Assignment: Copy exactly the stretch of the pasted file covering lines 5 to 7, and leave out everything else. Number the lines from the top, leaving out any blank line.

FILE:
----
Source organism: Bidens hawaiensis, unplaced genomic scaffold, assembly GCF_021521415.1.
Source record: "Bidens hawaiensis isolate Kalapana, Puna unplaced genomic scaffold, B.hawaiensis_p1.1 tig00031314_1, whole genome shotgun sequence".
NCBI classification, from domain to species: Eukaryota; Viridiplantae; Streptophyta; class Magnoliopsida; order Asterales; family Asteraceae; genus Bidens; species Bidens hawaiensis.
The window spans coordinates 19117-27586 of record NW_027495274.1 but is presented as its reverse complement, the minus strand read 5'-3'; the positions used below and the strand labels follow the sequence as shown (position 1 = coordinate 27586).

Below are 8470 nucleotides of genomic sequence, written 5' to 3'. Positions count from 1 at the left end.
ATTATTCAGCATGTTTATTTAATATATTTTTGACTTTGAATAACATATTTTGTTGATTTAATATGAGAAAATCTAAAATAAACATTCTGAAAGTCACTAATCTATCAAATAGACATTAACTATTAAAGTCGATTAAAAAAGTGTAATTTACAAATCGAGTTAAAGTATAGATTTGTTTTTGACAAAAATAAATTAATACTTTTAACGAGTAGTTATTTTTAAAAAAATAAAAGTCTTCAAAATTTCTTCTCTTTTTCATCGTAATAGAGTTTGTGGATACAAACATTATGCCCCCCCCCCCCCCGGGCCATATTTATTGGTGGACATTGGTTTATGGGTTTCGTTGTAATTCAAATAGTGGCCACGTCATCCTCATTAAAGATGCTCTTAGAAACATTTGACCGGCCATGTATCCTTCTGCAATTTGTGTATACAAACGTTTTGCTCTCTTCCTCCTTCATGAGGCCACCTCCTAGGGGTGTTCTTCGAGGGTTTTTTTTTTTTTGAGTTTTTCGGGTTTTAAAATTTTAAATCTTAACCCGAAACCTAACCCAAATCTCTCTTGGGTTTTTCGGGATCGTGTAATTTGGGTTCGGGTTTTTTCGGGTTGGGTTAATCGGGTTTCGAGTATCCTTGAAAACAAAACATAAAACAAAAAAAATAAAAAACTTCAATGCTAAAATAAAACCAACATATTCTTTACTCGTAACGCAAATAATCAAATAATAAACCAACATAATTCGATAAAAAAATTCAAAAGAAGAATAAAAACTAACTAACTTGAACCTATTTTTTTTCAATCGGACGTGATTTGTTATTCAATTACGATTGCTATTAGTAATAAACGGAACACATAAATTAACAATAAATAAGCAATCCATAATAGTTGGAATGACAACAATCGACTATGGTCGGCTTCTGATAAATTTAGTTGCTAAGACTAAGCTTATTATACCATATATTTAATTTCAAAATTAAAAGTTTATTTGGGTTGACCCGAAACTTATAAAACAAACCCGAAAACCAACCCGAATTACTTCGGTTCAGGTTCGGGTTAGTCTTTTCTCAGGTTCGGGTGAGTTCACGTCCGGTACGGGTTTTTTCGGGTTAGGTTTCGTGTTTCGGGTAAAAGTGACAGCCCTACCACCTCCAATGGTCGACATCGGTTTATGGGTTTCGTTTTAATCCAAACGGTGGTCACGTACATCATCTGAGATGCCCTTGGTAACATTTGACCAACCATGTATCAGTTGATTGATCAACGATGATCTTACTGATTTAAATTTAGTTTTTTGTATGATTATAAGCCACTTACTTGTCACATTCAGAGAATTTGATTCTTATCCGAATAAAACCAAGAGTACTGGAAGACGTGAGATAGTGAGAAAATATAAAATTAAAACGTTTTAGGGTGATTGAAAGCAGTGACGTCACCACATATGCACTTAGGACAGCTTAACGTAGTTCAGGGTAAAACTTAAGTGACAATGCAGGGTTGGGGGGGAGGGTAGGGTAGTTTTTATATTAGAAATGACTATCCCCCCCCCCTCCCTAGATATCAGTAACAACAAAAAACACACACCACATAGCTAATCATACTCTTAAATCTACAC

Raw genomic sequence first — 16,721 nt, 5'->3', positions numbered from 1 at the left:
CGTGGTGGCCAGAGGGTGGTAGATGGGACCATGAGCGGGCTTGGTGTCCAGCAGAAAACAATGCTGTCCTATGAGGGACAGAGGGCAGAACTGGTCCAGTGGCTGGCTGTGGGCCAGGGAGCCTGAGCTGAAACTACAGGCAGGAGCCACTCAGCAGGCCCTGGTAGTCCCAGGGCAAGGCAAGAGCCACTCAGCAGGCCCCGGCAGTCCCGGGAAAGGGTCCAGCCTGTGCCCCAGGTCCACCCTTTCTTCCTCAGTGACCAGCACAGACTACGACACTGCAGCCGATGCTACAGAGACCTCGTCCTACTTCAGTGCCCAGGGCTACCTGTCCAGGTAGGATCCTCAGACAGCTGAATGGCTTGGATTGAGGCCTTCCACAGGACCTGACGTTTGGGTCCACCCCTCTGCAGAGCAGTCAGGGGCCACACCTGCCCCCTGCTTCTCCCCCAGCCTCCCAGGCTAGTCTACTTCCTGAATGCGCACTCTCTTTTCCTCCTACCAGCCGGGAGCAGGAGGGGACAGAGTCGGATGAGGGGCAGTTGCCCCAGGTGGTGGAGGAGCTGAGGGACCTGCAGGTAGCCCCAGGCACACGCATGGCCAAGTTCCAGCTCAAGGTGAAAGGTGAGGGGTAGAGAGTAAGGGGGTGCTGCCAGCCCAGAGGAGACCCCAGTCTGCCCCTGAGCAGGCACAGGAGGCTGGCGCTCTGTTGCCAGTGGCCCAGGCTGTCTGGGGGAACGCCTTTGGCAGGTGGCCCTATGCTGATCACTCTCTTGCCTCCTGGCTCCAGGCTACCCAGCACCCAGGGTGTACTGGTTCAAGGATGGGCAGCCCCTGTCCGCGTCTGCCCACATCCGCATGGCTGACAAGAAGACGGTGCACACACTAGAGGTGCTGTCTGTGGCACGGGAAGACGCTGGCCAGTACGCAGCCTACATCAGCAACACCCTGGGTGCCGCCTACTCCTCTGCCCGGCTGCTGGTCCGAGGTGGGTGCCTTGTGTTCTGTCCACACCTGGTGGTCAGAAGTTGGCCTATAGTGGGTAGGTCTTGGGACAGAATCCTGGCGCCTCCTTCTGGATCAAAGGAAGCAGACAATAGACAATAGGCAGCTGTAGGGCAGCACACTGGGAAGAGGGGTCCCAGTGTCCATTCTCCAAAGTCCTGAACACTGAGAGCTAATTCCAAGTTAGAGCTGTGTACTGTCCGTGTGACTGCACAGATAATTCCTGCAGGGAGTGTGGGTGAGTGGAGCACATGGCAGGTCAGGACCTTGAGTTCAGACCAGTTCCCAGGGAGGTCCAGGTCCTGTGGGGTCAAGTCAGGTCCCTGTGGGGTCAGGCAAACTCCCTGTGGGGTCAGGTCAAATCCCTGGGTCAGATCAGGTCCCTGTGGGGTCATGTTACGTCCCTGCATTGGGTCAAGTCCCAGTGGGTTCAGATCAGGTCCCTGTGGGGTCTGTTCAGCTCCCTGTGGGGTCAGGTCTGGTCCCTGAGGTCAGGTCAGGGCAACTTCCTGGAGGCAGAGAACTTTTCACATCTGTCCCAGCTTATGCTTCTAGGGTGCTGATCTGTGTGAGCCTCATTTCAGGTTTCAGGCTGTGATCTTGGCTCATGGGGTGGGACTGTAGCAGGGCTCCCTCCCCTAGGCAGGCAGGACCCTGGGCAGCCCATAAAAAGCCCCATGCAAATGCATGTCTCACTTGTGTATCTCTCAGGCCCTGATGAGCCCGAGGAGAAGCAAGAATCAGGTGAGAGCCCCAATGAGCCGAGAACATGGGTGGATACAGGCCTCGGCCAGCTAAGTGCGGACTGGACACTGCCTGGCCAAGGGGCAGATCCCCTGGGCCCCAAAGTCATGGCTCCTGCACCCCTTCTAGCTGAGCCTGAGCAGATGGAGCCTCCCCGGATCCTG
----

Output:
Below are 8470 nucleotides of genomic sequence, written 5' to 3'. Positions count from 1 at the left end.
ATTATTCAGCATGTTTATTTAATATATTTTTGACTTTGAATAACATATTTTGTTGATTTAATATGAGAAAATCTAAAATAAACATTCTGAAAGTCACTAATCTATCAAATAGACATTAACTATTAAAGTCGATTAAAAAAGTGTAATTTACAAATCGAGTTAAAGTATAGATTTGTTTTTGACAAAAATAAATTAATACTTTTAACGAGTAGTTATTTTTAAAAAAATAAAAGTCTTCAAAATTTCTTCTCTTTTTCATCGTAATAGAGTTTGTGGATACAAACATTATGCCCCCCCCCCCCCCGGGCCATATTTATTGGTGGACATTGGTTTATGGGTTTCGTTGTAATTCAAATAGTGGCCACGTCATCCTCATTAAAGATGCTCTTAGAAACATTTGACCGGCCATGTATCCTTCTGCAATTTGTGTATACAAACGTTTTGCTCTCTTCCTCCTTCATGAGGCCACCTCCTAGGGGTGTTCTTCGAGGGTTTTTTTTTTTTTGAGTTTTTCGGGTTTTAAAATTTTAAATCTTAACCCGAAACCTAACCCAAATCTCTCTTGGGTTTTTCGGGATCGTGTAATTTGGGTTCGGGTTTTTTCGGGTTGGGTTAATCGGGTTTCGAGTATCCTTGAAAACAAAACATAAAACAAAAAAAATAAAAAACTTCAATGCTAAAATAAAACCAACATATTCTTTACTCGTAACGCAAATAATCAAATAATAAACCAACATAATTCGATAAAAAAATTCAAAAGAAGAATAAAAACTAACTAACTTGAACCTATTTTTTTTCAATCGGACGTGATTTGTTATTCAATTACGATTGCTATTAGTAATAAACGGAACACATAAATTAACAATAAATAAGCAATCCATAATAGTTGGAATGACAACAATCGACTATGGTCGGCTTCTGATAAATTTAGTTGCTAAGACTAAGCTTATTATACCATATATTTAATTTCAAAATTAAAAGTTTATTTGGGTTGACCCGAAACTTATAAAACAAACCCGAAAACCAACCCGAATTACTTCGGTTCAGGTTCGGGTTAGTCTTTTCTCAGGTTCGGGTGAGTTCACGTCCGGTACGGGTTTTTTCGGGTTAGGTTTCGTGTTTCGGGTAAAAGTGACAGCCCTACCACCTCCAATGGTCGACATCGGTTTATGGGTTTCGTTTTAATCCAAACGGTGGTCACGTACATCATCTGAGATGCCCTTGGTAACATTTGACCAACCATGTATCAGTTGATTGATCAACGATGATCTTACTGATTTAAATTTAGTTTTTTGTATGATTATAAGCCACTTACTTGTCACATTCAGAGAATTTGATTCTTATCCGAATAAAACCAAGAGTACTGGAAGACGTGAGATAGTGAGAAAATATAAAATTAAAACGTTTTAGGGTGATTGAAAGCAGTGACGTCACCACATATGCACTTAGGACAGCTTAACGTAGTTCAGGGTAAAACTTAAGTGACAATGCAGGGTTGGGGGGGAGGGTAGGGTAGTTTTTATATTAGAAATGACTATCCCCCCCCCCTCCCTAGATATCAGTAACAACAAAAAACACACACCACATAGCTAATCATACTCTTAAATCTACAC

Raw genomic sequence first — 16,721 nt, 5'->3', positions numbered from 1 at the left: